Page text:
Fat neck Les Paul build

pshupe

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A friend of mine contacted me about building a Les Paul style guitar with a Fat neck. I may have some time on my hands soon as I just got laid off because of the COVID crisis, so I thought why not. ;-) So as normal the first thing I do is work up some CAD drawings. I've been working on some Les Paul Standard Fusion 360 models for quite some time and have cut a few bodies for other friends of mine.

Here is one of my models in Fusion 360 -
body01.JPG


All the details of this model are based off of Tom Bartlett's 59 Les Paul Standard drawings. Except a few details that, albeit vintage correct, are fairly challenging when modeling and CNCing. Namely the control and switch cavity routes. I actually have 2 or 3 of these models with varying degrees of accuracy to vintage guitars. The couple of bodies I have cut so far have basically had cavity routes that are straight down and the underside of the control cavity follows the top carve with about a 3/16" offset. Nice and easy to ensure the pots sit properly and install nicely. They also had pup cavities that are perpendicular to the bottom of the guitar, meaning they are not aligned with the neck angle. I will be remedying that with this build by creating a jig to hold the body on an angle to match the neclk angle.

Like this - CAD plans -
angle_jig.JPG


and Fusion 360 model -

body01_w-jig.JPG


This will give me an easy way to cut the pup routes and neck pocket. I might design a jig to cut the pup routes after the neck is set, like Gibson did, but frankly I do not see the need. If I can get this dialed in there would be no reason to do that and I could even cut the tailpiece studs and bridge studs as well prior to setting the neck.

So for this build the body will be a standard Les Paul but he neck details will be pretty custom. Again lay it out in CAD and show it to my friend to make sure everything looks good. As I mentioned this will be a Fat neck design a consistent thickness pretty much all the way up the neck to the heel. We're going with a 24.562" scale length and a modern two way truss rod. I have been using the low profile truss rods from Stew Mac lately and one thing I'm not completely fond of is the depth at the adjuster. I will not have any issues with this neck as there is so much meat underneath the truss rod that I'll recess it a bit and put a filler strip on top. This will give me more surface area for gluing the fret board without having to tape off the channel and also a bit more meat at the truss rod cover location, which I like to then us a two screw truss rod cover. I'm not sure why but a 3 screw truss rod cover just bugs me on a Les Paul Standard. :dunno:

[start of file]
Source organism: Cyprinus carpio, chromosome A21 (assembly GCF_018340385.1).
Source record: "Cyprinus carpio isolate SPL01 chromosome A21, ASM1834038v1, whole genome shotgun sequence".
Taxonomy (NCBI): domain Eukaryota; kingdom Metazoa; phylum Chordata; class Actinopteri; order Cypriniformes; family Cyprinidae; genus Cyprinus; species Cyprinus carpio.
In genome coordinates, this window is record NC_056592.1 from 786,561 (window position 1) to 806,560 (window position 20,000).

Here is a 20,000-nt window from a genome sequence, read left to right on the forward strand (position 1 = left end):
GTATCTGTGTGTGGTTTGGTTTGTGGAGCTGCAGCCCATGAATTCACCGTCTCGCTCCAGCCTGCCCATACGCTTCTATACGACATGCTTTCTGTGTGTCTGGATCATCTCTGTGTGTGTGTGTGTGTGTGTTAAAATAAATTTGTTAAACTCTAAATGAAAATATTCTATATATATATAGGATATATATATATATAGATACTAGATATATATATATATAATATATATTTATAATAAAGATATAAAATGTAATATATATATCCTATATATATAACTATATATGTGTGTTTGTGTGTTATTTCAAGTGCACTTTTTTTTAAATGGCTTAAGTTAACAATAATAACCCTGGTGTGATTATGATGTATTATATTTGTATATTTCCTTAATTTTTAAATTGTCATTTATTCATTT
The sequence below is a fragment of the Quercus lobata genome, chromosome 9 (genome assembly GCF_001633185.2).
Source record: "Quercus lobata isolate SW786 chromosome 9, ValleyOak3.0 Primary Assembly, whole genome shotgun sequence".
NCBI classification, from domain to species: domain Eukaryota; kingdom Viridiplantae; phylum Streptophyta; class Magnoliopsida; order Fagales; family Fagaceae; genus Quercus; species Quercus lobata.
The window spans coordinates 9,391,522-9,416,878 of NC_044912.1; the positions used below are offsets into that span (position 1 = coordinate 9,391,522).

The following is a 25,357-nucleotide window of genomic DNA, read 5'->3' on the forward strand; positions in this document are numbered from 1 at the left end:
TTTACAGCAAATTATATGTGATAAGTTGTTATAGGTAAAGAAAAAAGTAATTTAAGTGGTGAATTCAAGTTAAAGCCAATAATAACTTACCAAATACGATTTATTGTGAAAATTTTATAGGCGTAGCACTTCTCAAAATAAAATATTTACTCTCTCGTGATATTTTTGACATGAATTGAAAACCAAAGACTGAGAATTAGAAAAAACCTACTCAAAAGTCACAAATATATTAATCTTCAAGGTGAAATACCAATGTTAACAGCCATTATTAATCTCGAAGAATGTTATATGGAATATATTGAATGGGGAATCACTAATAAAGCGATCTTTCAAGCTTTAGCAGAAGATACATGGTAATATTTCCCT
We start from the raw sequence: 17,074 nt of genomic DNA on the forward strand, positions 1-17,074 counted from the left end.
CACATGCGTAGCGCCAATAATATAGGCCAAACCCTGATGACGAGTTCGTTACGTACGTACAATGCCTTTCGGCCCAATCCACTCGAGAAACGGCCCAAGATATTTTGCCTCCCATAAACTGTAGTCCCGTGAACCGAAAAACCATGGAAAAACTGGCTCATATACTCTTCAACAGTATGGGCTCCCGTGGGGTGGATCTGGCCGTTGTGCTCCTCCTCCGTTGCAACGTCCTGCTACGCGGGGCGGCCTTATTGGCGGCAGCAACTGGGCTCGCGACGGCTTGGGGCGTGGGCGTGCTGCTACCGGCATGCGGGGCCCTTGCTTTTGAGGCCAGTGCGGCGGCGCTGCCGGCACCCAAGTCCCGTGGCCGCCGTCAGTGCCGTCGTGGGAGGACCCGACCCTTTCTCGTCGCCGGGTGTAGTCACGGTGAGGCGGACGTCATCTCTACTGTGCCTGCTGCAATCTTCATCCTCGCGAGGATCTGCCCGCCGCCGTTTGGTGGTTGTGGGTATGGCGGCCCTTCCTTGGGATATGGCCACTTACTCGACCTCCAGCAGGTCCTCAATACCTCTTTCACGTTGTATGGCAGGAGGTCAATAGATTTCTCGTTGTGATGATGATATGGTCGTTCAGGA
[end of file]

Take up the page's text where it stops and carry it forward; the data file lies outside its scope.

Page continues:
neck design.JPG


Once the drawing is confirmed I can model the neck in Fusion 360 to prep for my CAM toolpaths.

neck01.JPG


I do not expect any issues with these models as I have cut similar before. I just have to get some time to create the fixture for the angled plane and do up the tool paths.

Here is a body I have cut using this similar model -
IMG_6114.JPG


I have also cut lots of LP style necks -
IMG_6265.JPG


I'm looking forward to this build as I want to build a few full LP Standard type guitars soon and I have been doing a lot of work on these models in recent months. I'd like to build myself a somewhat faithful replica and am working on solving the vintage correct control cavity machining issues.

Regards Peter.
 

pshupe

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What neck profile and depth is your friend looking for?
He wants a consistent 1.2" from top of the board. It's probably quite a bit thicker than what would be considered a baseball bat profile.

Not to many offerings out there in that ballpark, keeping with the baseball analogies. ;-)

Cheers Peter.
 

pshupe

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wow. hope you get back to work soon
I don't. I'm thinking a good 8 weeks would catch me up to where I want to be with my workshop and current builds etc etc.

I do love watching a nice clean @pshupe build in progress! Sorry bout the job situation though.
Thank you. No worries. I saw the writing on the wall and am excited to get this "out of work" thing started. We have a really good national employment subsidy program and I have some $$$ saved up. I also have a lot of work to do around the house and a lot more I could do, if it lasts longer than expected. It's also structured as a temporary layoff, so by law they can only have me off for 12 weeks before they would have to give me $$$ for severance. This is when living a liberal social leaning country pays off. ;-)

Cheers Peter.
 

LtDave32

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He wants a consistent 1.2" from top of the board. It's probably quite a bit thicker than what would be considered a baseball bat profile.

Not to many offerings out there in that ballpark, keeping with the baseball analogies. ;-)

Cheers Peter.
Hot-damn, Pete.. That is one fat neck.. 1.2?
 

valvetoneman